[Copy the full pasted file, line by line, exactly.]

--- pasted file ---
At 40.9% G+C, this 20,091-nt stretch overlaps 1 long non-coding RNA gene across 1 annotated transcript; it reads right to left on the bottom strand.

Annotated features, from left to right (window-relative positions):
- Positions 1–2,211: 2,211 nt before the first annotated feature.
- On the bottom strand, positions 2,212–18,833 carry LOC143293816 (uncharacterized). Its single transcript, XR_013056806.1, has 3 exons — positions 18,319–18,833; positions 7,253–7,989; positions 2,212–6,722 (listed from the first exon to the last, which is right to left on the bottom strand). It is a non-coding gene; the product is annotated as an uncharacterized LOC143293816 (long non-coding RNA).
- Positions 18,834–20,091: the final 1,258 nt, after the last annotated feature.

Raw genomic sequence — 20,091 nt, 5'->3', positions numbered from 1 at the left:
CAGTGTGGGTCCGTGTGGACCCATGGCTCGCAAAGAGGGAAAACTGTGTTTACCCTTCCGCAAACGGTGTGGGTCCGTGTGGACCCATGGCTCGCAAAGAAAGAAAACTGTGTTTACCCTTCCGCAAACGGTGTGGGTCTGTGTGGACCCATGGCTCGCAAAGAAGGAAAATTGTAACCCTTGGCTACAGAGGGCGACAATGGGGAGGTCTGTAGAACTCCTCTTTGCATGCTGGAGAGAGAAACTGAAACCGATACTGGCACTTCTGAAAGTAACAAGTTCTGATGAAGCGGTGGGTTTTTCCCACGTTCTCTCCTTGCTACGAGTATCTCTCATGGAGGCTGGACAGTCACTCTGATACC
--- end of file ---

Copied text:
At 40.9% G+C, this 20,091-nt stretch overlaps 1 long non-coding RNA gene across 1 annotated transcript; it reads right to left on the bottom strand.

Annotated features, from left to right (window-relative positions):
- Positions 1–2,211: 2,211 nt before the first annotated feature.
- On the bottom strand, positions 2,212–18,833 carry LOC143293816 (uncharacterized). Its single transcript, XR_013056806.1, has 3 exons — positions 18,319–18,833; positions 7,253–7,989; positions 2,212–6,722 (listed from the first exon to the last, which is right to left on the bottom strand). It is a non-coding gene; the product is annotated as an uncharacterized LOC143293816 (long non-coding RNA).
- Positions 18,834–20,091: the final 1,258 nt, after the last annotated feature.

Raw genomic sequence — 20,091 nt, 5'->3', positions numbered from 1 at the left:
CAGTGTGGGTCCGTGTGGACCCATGGCTCGCAAAGAGGGAAAACTGTGTTTACCCTTCCGCAAACGGTGTGGGTCCGTGTGGACCCATGGCTCGCAAAGAAAGAAAACTGTGTTTACCCTTCCGCAAACGGTGTGGGTCTGTGTGGACCCATGGCTCGCAAAGAAGGAAAATTGTAACCCTTGGCTACAGAGGGCGACAATGGGGAGGTCTGTAGAACTCCTCTTTGCATGCTGGAGAGAGAAACTGAAACCGATACTGGCACTTCTGAAAGTAACAAGTTCTGATGAAGCGGTGGGTTTTTCCCACGTTCTCTCCTTGCTACGAGTATCTCTCATGGAGGCTGGACAGTCACTCTGATACC